There’s a story I try to tell often. It’s about the first time I was sexually harassed at the workplace. I was interning for the very first time with a High Court lawyer. He had a tremendous reputation, words like legend, genius, maverick would often be thrown around. It was only much later in life that I understood it was mostly men who are described this way, usually by other men, but back then at 18, I joined his chamber for a month and I found myself in the text book definition of a hostile environment.
There were only men in his chambers. He only ever hired men because he didn’t think women could keep up with his practice. The rigours and the demands of it. His office was a small, cramped, and smoky cavern with thousands of books and documents making up each wall. There was always a musty smell and everyone caried an air of doing Very Important Work.
The harassment started immediately. On my first day I was given a laptop where Pornhub was bookmarked and the male associates sniggered while I accessed it. I was ‘asked out’ by two seniors in his office on the same day. There was a constant barrage of sexist commentary about what women cannot or should not do. And one time during his regular sermons on why his genius was not appreciated enough by the world, where his office would be packed to the walls with lawyers and juniors sitting on top of each other, rapt with attention, he challenged me to sit on a male colleague’s lap if I wanted to prove that men and women are equal. It was exhausting and uncomfortable and embarrassing and made me extremely conscious in the workplaces, hesitant to make friends, and aloof from male colleagues till today. This is usually where I end the story. Always angry and very annoyed that this ever happened.
But there’s something I leave out. And that is five months after the internship I reached out to him thanking him for his support and the opportunity to learn from him and how much he had taught me. Today I want to write about why I did that.
It wasn’t as if I didn’t know that sexual harassment was wrong. I literally maintained a document with everything that was happening just so I wouldn’t forget it. And I shared my experiences with supportive friends who all confirmed and comforted me that I had indeed been sexually harassed. And even as I was writing the email, I distinctly remember thinking how it closed all doors for me to ever speak out against the lawyer and his chamber. And yet I did it in some naked and needless attempt to still be in his good books. It was because I had very much brought into his cult of personality.
As young women trying to make something of themselves, we crave validation. Validation we are good enough, smart enough, that we have what it takes to succeed. It happens at various levels, we seek validation from our batchmates, from our seniors, from our professors and later from our bosses. Very often these dynamics are gendered. Male disapproval hits us harder because many of us our socially engineered to make it hit us harder. It sticks more when we get called names by men. Whether ugly, bitch, easy, slut or in the professional space; bossy, frigid, incompetent.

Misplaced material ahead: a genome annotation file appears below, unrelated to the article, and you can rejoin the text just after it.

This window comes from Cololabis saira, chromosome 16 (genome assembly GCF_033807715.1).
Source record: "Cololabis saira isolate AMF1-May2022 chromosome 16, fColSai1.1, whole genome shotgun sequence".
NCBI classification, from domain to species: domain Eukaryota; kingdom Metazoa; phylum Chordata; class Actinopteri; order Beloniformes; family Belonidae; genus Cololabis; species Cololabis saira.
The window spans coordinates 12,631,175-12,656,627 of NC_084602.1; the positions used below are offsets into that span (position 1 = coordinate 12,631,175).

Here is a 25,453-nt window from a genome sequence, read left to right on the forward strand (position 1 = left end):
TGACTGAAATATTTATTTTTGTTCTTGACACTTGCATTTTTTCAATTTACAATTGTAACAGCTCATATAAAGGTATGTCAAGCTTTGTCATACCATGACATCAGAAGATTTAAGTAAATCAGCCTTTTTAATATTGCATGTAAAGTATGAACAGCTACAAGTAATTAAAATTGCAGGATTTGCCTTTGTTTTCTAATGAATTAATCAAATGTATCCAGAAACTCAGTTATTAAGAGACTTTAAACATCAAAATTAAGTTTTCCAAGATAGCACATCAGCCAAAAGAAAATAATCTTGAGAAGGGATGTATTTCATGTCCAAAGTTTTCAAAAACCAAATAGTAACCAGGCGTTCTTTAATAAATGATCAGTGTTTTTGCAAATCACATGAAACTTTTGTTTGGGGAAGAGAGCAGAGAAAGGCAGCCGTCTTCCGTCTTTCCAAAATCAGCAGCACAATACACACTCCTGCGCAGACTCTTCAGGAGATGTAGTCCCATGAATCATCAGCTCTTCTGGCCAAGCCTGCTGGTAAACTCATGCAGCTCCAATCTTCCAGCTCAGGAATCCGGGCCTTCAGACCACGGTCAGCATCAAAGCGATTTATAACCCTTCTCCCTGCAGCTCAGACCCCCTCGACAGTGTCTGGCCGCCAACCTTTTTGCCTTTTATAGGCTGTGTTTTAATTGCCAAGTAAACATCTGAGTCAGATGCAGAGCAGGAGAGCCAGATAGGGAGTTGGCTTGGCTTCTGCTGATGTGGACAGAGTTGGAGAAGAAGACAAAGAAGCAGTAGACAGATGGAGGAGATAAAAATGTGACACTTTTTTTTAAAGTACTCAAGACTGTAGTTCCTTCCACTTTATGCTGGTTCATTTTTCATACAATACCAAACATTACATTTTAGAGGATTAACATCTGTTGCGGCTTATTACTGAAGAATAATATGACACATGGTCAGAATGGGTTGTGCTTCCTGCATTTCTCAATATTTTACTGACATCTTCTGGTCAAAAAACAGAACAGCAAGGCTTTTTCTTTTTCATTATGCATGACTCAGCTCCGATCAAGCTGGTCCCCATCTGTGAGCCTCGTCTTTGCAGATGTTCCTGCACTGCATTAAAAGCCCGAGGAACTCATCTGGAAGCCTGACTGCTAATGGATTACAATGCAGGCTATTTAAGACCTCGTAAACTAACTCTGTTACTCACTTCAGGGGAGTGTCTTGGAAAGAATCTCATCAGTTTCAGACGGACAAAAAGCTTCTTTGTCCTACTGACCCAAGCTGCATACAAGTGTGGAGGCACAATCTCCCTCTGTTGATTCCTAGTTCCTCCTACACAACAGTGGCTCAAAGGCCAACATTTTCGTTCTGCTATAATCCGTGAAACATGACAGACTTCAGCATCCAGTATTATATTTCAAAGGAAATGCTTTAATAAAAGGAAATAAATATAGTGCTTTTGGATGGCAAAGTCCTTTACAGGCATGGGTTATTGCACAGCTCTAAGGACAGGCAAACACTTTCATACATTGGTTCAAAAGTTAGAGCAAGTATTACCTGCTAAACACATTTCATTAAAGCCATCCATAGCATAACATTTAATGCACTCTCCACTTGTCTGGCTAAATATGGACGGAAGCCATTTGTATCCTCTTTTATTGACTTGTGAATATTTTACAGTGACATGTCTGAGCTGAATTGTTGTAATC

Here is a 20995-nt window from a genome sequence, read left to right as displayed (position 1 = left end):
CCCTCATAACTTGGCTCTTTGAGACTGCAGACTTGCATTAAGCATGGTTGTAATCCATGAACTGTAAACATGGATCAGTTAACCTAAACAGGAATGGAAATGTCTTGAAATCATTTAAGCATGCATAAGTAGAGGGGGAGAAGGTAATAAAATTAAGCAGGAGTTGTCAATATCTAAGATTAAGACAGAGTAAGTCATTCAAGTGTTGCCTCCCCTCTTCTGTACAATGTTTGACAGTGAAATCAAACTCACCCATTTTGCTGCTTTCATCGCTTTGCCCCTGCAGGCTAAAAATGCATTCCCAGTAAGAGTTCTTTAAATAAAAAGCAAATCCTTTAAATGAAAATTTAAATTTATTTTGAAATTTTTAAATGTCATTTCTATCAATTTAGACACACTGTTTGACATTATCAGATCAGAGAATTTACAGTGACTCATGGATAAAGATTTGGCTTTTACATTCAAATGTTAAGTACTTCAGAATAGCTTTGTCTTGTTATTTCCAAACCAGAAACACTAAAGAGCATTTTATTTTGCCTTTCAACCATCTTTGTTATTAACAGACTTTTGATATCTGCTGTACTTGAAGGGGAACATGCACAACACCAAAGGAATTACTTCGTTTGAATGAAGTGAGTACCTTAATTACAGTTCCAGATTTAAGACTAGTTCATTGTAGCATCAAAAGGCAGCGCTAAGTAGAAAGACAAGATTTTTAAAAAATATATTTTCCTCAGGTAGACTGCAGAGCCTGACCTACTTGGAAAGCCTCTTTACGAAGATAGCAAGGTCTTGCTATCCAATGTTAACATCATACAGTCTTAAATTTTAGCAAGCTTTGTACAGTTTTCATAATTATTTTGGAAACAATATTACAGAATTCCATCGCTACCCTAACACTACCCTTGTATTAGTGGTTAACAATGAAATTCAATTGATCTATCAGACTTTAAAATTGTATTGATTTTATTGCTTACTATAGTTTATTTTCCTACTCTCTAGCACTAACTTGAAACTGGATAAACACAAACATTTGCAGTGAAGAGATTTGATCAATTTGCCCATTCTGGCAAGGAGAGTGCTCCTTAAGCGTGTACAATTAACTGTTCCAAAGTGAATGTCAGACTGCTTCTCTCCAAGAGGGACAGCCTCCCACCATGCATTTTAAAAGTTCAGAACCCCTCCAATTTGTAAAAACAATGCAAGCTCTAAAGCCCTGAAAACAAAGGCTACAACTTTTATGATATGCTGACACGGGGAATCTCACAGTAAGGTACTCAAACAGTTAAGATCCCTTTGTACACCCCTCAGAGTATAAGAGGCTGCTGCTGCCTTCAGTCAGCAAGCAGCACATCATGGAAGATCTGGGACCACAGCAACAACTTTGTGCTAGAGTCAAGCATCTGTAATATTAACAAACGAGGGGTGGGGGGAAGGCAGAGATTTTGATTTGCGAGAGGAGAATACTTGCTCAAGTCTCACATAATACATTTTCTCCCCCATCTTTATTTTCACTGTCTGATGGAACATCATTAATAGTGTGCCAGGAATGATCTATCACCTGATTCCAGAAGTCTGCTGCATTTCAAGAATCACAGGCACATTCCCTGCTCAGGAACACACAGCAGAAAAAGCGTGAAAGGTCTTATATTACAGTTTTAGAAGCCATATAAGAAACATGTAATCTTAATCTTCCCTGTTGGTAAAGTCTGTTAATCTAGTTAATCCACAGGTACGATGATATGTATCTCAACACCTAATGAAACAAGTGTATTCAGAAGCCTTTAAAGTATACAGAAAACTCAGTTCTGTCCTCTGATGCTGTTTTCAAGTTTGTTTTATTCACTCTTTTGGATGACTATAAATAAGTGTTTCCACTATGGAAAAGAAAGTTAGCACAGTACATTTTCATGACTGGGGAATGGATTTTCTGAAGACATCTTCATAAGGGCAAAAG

The flipside is that we also crave men’s good opinion. During my internship, the lawyer took a special interest in me. He assigned me some work that I put a ton of effort in and I heard from someone who heard from someone else that he liked my work. That’s how he operated, in a dense cult of mystery. And then one day I got invited to his den of vice, where behind the thick smoke I saw him—the genius, legend, maverick. For the rest of the internship he ensured that he took time to talk to me every day. We sparred about the state of the world, feminism, the opera. Winning an argument against him was specially thrilling. He told me about new authors and great thinkers (all men), about his various victories against various judges. He invited me to see how highly his clients regarded him. And I guess I fell for it all. Even as I was being sexually harassed I was actively seeking his validation.
This part of the story still brings me residual shame and so I usually avoid it, sticking to the easier sanitised black and white parts. But the truth is that almost all sexual violence, be by an intimate partner, child sexual abuse, domestic violence happens to people who are more than passive victims. And we all have host of emotions because of the nature of our relationships with our perpetrators, or have hidden parts of the story where we feel actively complicit in the harassment. And I think sanitised stories like mine only make it that much worse for women who believe we weren’t blameless.
Today I can see a more holistic truth of the events. And that is even as he was actively putting himself in a position of power over me, he operated from a deep sense of insecurity. I hear it now in his deeply caustic remarks about the national law schools he didn’t attend, about big law firms where he felt rejected, about senior Delhi lawyers by whom he was never accepted. But like many men, he sang the song of his own genius so often, that those around him, including me, often got carried away in his narrative. But today it’s clear that even as I was seeking his validation, he was a pathetic dissatisfied lawyer seeking mine. And so even as I am still abundantly angry that any of this ever happened, I’m also just a little bit satisfied.